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Mayo Researchers Find Anesthesia Not Harmful for Babies During Birth Process
Date:7/27/2009

ROCHESTER, Minn., July 27 /PRNewswire-USNewswire/ -- Mayo Clinic researchers have found that children exposed to anesthesia during Cesarean section are not at any higher risk for learning disabilities later in life than children not delivered by C-section. These findings are reported in the current issue of the journal Anesthesiology.

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"We found that the incidence of learning disabilities was equal between children who were delivered vaginally and those who were delivered via C-section but with general anesthesia," says Juraj Sprung, M.D., Ph.D., a Mayo Clinic anesthesiologist who led the study. "It's reassuring that the anesthetics required for Cesarean delivery do not appear to cause long-term brain problems."

The study was conducted with data from the Rochester Epidemiology Project. Researchers analyzed the medical records of 5,320 children born between 1976 and 1982 to mothers living in Olmsted County. They compared birth records with scholastic achievement and IQ tests administered to the children later in life as part of their schooling.

The study builds on a previous project, reported in March, which found that children exposed to a single dose of anesthesia during the first three years of life had no increased risk for learning disabilities, but those exposed multiple times had an almost doubled risk for later identification of learning disabilities.

Prolonged exposure to anesthetics has been shown to cause brain abnormalities in young animals, which was the impetus behind these two studies. Scientists think that the brains of young animals and humans are more vulnerable to a variety of problems because they are undergoing rapid growth. The brain is forming vital connections between cells during this time.

Not only did the researchers find that the use of anesthesia during delivery was not harmful to the baby, they found that babies delivered by Cesarean using an epidural anesthetic (which numbs only the lower region of the body and does not involve the mother going to sleep) had a substantially reduced risk for learning disabilities later in life. "The risk was reduced by about 40 percent compared to children delivered vaginally and those delivered via Cesarean section but with general anesthesia," says Dr. Sprung.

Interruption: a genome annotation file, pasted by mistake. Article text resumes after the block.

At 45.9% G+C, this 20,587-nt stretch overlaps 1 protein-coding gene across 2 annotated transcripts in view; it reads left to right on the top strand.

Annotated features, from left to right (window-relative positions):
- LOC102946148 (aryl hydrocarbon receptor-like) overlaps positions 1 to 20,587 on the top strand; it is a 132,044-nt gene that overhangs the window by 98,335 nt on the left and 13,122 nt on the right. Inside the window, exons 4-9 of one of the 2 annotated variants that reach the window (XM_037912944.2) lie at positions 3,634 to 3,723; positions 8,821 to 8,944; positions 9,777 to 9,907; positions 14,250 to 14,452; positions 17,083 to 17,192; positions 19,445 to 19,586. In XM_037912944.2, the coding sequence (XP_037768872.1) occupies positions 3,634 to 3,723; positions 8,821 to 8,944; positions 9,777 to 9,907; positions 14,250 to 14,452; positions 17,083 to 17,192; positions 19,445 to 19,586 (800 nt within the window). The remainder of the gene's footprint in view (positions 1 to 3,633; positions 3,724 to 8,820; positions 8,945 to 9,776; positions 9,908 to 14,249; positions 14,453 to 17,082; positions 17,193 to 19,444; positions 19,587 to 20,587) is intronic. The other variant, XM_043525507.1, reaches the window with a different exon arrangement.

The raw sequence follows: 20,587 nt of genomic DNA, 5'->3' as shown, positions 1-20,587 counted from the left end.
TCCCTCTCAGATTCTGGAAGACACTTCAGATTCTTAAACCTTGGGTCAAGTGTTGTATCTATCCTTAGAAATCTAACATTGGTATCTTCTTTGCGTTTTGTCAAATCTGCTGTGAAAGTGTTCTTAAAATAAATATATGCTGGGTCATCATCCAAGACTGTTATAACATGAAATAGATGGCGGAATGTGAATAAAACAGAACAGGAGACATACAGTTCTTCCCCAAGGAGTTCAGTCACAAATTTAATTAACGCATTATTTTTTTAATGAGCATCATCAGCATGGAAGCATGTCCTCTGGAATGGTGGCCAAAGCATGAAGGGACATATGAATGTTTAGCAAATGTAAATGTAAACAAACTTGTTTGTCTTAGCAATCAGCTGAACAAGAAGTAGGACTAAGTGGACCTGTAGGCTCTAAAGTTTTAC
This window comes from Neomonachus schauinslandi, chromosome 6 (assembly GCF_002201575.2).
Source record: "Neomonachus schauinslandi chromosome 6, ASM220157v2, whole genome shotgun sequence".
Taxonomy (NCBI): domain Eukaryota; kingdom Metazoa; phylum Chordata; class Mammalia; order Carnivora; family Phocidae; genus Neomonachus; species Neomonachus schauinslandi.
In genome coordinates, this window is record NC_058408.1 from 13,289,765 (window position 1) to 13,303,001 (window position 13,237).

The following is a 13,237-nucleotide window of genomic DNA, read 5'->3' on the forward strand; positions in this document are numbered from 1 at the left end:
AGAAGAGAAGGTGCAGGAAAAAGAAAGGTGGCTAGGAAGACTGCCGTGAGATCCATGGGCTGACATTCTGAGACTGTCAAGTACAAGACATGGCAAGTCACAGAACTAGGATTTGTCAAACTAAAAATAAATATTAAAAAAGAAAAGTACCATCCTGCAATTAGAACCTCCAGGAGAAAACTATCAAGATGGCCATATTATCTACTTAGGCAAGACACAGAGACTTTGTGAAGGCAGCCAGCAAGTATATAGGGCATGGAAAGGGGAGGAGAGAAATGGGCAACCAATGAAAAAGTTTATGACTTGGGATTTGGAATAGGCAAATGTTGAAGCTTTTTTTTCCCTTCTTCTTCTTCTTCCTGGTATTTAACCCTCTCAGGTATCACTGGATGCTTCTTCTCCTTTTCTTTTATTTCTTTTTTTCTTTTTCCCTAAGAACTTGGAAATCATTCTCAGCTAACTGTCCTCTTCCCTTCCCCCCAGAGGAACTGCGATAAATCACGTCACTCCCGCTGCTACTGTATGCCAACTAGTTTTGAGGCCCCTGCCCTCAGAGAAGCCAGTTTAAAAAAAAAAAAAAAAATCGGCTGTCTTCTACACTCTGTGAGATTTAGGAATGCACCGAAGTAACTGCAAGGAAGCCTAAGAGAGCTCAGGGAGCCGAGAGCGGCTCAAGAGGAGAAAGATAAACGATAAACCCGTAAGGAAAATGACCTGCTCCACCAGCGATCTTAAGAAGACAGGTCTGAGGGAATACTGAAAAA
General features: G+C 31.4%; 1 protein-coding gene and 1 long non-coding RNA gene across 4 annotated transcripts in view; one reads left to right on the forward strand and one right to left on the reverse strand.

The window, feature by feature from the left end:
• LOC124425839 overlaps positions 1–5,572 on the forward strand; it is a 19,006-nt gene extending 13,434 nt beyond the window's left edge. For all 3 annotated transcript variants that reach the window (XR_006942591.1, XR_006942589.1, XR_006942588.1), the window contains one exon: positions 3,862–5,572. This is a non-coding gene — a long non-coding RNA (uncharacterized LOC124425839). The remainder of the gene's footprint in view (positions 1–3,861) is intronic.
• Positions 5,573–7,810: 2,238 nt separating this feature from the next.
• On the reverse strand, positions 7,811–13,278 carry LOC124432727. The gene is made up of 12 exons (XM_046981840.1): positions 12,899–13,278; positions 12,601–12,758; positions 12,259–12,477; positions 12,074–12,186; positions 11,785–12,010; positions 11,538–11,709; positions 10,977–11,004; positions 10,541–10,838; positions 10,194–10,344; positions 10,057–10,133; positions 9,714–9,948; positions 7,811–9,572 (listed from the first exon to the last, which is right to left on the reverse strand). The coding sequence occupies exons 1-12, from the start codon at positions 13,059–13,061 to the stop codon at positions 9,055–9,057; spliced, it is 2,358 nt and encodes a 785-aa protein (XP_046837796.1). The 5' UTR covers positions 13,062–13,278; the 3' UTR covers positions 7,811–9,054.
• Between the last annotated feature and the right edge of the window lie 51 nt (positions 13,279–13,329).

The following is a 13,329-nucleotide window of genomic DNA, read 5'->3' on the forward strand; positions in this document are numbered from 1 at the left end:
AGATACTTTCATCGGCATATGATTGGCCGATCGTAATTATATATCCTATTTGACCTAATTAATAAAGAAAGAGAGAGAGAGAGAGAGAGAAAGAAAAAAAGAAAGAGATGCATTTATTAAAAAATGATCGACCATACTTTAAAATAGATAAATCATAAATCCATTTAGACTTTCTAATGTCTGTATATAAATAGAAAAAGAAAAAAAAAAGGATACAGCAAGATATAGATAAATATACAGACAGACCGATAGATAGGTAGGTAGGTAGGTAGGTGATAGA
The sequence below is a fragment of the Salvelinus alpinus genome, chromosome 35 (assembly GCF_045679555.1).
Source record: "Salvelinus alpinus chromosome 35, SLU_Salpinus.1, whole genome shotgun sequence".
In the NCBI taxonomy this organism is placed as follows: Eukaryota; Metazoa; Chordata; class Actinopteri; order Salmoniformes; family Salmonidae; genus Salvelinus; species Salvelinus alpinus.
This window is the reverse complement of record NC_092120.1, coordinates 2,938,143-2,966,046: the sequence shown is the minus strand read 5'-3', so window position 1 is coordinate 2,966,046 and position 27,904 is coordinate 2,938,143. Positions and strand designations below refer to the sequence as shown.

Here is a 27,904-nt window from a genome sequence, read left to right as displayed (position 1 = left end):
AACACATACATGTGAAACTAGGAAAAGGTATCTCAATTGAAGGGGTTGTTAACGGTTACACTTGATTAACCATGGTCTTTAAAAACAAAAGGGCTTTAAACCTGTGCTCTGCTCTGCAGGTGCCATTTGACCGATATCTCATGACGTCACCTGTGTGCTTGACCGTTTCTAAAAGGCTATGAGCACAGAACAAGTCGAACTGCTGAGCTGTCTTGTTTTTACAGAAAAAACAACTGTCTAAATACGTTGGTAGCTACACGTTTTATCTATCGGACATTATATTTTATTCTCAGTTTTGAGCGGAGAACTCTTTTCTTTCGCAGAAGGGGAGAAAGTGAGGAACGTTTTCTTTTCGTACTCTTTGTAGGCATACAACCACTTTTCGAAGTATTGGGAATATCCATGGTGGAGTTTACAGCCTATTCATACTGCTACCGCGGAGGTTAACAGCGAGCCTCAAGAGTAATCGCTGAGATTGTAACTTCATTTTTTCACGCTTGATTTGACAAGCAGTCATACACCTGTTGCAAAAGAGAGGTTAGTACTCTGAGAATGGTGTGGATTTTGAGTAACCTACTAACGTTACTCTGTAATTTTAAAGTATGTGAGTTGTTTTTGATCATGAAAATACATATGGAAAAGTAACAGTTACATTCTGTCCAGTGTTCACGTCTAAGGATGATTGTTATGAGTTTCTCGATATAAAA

Study co-author and Mayo Clinic anesthesiologist Randall Flick, M.D., cautions that because this study is preliminary, changes to medical practice should not be considered at this point. "What we've found is an association between two things," says Dr. Flick. "One is the way a child was delivered, either vaginally or under regional or general anesthesia. The other is a difference in the incidence of learning disabilities as the child attended school. It's important to recognize there may be many other factors that impact learning disabilities."

The team is investigating whether use of an epidural on a mother during natural labor has similar effects on the incidence of learning disabilities in children as a C-section with an epidural.

Dr. Flick says the research team also is working with the U.S. Food and Drug Administration (FDA) on a related study that looks more closely at young children with specific medical conditions who have been exposed to anesthesia and compares them to children with similar medical conditions who were not exposed to anesthesia. The study is part of a national SAFEKIDS Initiative that the FDA is undertaking with several academic and clinical institutions to study the effects of anesthetics and sedatives on brain development in infants and young children.

Funding for this study was provided in part by the Mayo Clinic Center for Translational Science Activities (CTSA). The Mayo Clinic CTSA is part of a national consortium working to improve how biomedical research is conducted across the nation. The consortium, funded through Clinical and Translational Science Awards, shares a common vision to accelerate the time it takes for laboratory discoveries to become treatments for patients and to engage communities in clinical and translational science. It is also fulfilling the critical need to train the next generation of clinical researchers. The CTSA initiative is led by the National Center for Research Resources at the National Institutes of Health.

Additional co-authors include Robert Wilder, M.D., Ph.D.; Slavica Katusic, M.D.; Tasha Pike; Mariella Dingli, M.D.; Darrell Schroeder; William Barbaresi, M.D.; Andrew Hanson; and David Warner, M.D. Another co-author is Stephen Gleich, M.D., of the Primary Children's Medical Center, Salt Lake City.

About Mayo Clinic

Mayo Clinic is the first and largest integrated, not-for-profit group practice in the world. Doctors from every medical specialty work together to care for patients, joined by common systems and a philosophy of "the needs of the patient come first." More than 3,300 physicians, scientists and researchers and 46,000 allied health staff work at Mayo Clinic, which has sites in Rochester, Minn.; Jacksonville, Fla.; and Scottsdale/Phoenix, Ariz. Collectively, the three locations treat more than half a million people each year. To obtain the latest news releases from Mayo Clinic, go to www.mayoclinic.org/news. For information about research and education, visit www.mayo.edu. MayoClinic.com (www.mayoclinic.com) is available as a resource for your health stories.

VIDEO ALERT: Additional audio and video resources, including comments by Drs. Sprung and Flick describing the research, are available on the Mayo Clinic News Blog.

The following links are included in this release:


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